Doug: As Hank ascertains the subterranean situation he can still hear Wilbur muttering to himself upstairs. But guessing that Wilbur is harmless, Hank allows himself to get caught by a cricket. He calls it the oldest trick in the superhero handbook -- "take me to your leader", so to speak. But when the cricket begins to spirit Hank toward a light, our hero suddenly becomes quite alarmed at the bug he sees ahead. *Editorial interlude: I am having a really hard time taking this story seriously. Not a reader of very many Silver Age Ant-Man/Giant-Man books, but this seems in that vein.* It turns out that Ant-Man's foe is an old nemesis, dating all the way back to Tales to Astonish #39! We're in the presence of the Scarlet Beetle. I can feel you trembling as you read this. Apparently the Scarlet Beetle wasn't just any old beetle -- nope, this dude had radiation-based powers (it was the 1960s, after all). But the Scarlet Beetle assures Pym that his powers are back. Indeed, the beam that drew Pym to this spot is the same transmission that will draw insects to him. We get a scene reminiscent of Hitchcock's The Birds.

Doug: The S.B. tells Pym that insects will eradicate humans from the planet and again dominate the world. And then to hammer his point home, S.B. grabs Pym's belt away from him -- he says that a man's dominator ought to be larger than life. Pym says go ahead, dude; the gas had been perfected to only work on Pym. S.B. says no big deal -- he really wanted the cybernetic helmet anyway. Now Hank started to get nervous. But suddenly, he smelled something -- yup, Wilbur was about to do the dirty deed upstairs! With chaos reigning beneath the floor, Pym strikes the Scarlet Beetle across the mandible. S.B. flips onto his back and Pym makes a break for it. He thinks to himself as he races for the main floor that the S.B. is super-dangerous and humanity is at risk. Not buyin' it, but anyway... Roy has some uncomfortable dialogue for some African-Americans in the proximity of the fire, but maybe it was just a sign o' the times.

Doug: As Hank had paused to survey the growing fire, the Scarlet Beetle caught up to him and grabbed him. But Hank, still possessing his full-grown strength easily flipped S.B. back onto his topside again. And wouldn't you know it -- right in the path of Wilbur's dropped kerosene can. S.B. was crushed, killed -- because one of Hank's ants had crawled up Wilbur's leg and irritated him. And wouldn't you know, ol' Wilbur's luck didn't change after all. As he went to run out of the burning candy store he was met by the police and firemen. Bad luck again. But as Hank mused to himself, maybe that guy had saved the world!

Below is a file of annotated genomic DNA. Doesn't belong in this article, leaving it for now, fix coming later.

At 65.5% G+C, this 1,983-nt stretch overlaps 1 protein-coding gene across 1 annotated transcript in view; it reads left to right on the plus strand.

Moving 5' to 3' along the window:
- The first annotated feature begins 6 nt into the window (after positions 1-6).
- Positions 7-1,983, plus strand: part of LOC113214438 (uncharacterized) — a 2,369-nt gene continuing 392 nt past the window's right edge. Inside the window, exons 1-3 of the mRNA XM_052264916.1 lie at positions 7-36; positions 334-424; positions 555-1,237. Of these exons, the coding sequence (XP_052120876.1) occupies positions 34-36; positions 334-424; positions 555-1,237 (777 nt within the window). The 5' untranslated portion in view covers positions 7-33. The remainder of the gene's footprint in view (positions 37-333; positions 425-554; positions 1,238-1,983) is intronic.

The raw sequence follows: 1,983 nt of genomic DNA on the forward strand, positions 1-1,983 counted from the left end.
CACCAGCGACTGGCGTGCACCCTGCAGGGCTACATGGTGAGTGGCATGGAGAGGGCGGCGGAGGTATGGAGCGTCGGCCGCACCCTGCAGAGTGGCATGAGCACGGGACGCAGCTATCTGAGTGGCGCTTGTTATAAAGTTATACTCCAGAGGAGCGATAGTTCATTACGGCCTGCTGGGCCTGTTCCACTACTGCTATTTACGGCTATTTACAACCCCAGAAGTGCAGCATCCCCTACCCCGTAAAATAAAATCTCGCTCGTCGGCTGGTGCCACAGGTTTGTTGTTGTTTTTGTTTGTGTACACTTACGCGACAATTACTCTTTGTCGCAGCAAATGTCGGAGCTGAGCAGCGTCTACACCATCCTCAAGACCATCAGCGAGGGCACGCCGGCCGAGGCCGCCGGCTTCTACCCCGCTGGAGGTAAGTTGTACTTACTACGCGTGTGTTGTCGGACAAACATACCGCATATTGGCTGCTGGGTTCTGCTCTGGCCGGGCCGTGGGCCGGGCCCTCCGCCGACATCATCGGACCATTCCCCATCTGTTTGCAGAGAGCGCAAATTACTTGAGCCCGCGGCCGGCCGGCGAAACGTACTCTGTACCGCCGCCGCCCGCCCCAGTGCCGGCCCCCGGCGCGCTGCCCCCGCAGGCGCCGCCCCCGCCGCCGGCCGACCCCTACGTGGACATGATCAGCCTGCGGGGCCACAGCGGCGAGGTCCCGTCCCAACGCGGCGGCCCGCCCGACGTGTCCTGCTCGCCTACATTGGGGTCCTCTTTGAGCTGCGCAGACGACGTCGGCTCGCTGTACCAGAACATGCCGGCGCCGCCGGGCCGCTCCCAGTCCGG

Doug: This was a decent-enough story; it certainly was a heritage sort of tale in that it looked back to Marvel's monster days and the dawn of the Marvel Age. The art team of Andru/Esposito was steady, but I have to declare that I didn't always get that "Ross Andru Amazing Spider-Man" vibe from his work here. Occasionally I could see in a face the Andru tendencies, but the figurework didn't to me evoke his Spidey work. As has been well-documented around here, I'm a big Hank Pym fan. So although this was a quirky story, it was nice to see Hank star in a strip where he was actually the hero, and with no clay feet. How about that?


Edo Bosnar said...

I kind of like the art, but then I've always been fond of Andru & Esposito.
Yes, this seems like a really odd story - and virtually hilarious, with that mean talking beetle.
What I just can't get over is that panel on the first page: basically, Roy's saying "Ross and Mike put a lot of effort into this nice collage of Ant Man images, but who care? Turn the page!"

Anonymous said...

In prepping for today's post, I scurried over to Groovy's to see if he had this story. Read it and his comments, then jumped to Mike's Amazing World to see what was happening at Marvel during this time. What I learned was this issue came directly after Marvel's attempt at the 52 page 25 cent comic. Issue 42 had been a 32 page 15 cent issue and now you had a return to the 32 pages, but now 25 cents for your reading pleasure.

I agree how this was not only a return of an old, dare we say, classic Ant-Man foe but almost an homage to the old monster stories that was Marvel in the early 60s. Funny how the years have made that nostalgia for many of the creators while Mr Lee himself may have been saying: We were just trying to put food on the table!

Another good look into the cracks of our childhood. I think if this was radio, we would label this a closet classic?